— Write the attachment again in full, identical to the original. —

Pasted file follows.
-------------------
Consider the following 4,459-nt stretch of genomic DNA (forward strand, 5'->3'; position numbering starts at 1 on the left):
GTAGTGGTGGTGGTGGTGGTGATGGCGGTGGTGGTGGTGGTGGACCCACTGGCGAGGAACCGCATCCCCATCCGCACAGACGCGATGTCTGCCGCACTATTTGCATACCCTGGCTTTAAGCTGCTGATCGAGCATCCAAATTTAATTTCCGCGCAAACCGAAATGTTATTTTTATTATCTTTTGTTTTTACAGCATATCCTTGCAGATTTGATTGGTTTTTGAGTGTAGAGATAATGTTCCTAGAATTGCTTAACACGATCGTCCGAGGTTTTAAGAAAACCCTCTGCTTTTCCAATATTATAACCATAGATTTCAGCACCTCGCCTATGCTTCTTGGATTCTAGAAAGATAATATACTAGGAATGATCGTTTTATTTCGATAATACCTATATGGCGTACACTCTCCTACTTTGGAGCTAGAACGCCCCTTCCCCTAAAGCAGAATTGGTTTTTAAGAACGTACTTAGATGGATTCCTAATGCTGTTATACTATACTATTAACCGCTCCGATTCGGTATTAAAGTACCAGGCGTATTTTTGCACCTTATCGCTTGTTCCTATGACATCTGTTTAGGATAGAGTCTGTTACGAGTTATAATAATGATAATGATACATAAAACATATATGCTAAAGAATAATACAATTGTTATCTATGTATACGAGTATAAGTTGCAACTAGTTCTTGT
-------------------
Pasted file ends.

Consider the following 4,459-nt stretch of genomic DNA (forward strand, 5'->3'; position numbering starts at 1 on the left):
GTAGTGGTGGTGGTGGTGGTGATGGCGGTGGTGGTGGTGGTGGACCCACTGGCGAGGAACCGCATCCCCATCCGCACAGACGCGATGTCTGCCGCACTATTTGCATACCCTGGCTTTAAGCTGCTGATCGAGCATCCAAATTTAATTTCCGCGCAAACCGAAATGTTATTTTTATTATCTTTTGTTTTTACAGCATATCCTTGCAGATTTGATTGGTTTTTGAGTGTAGAGATAATGTTCCTAGAATTGCTTAACACGATCGTCCGAGGTTTTAAGAAAACCCTCTGCTTTTCCAATATTATAACCATAGATTTCAGCACCTCGCCTATGCTTCTTGGATTCTAGAAAGATAATATACTAGGAATGATCGTTTTATTTCGATAATACCTATATGGCGTACACTCTCCTACTTTGGAGCTAGAACGCCCCTTCCCCTAAAGCAGAATTGGTTTTTAAGAACGTACTTAGATGGATTCCTAATGCTGTTATACTATACTATTAACCGCTCCGATTCGGTATTAAAGTACCAGGCGTATTTTTGCACCTTATCGCTTGTTCCTATGACATCTGTTTAGGATAGAGTCTGTTACGAGTTATAATAATGATAATGATACATAAAACATATATGCTAAAGAATAATACAATTGTTATCTATGTATACGAGTATAAGTTGCAACTAGTTCTTGT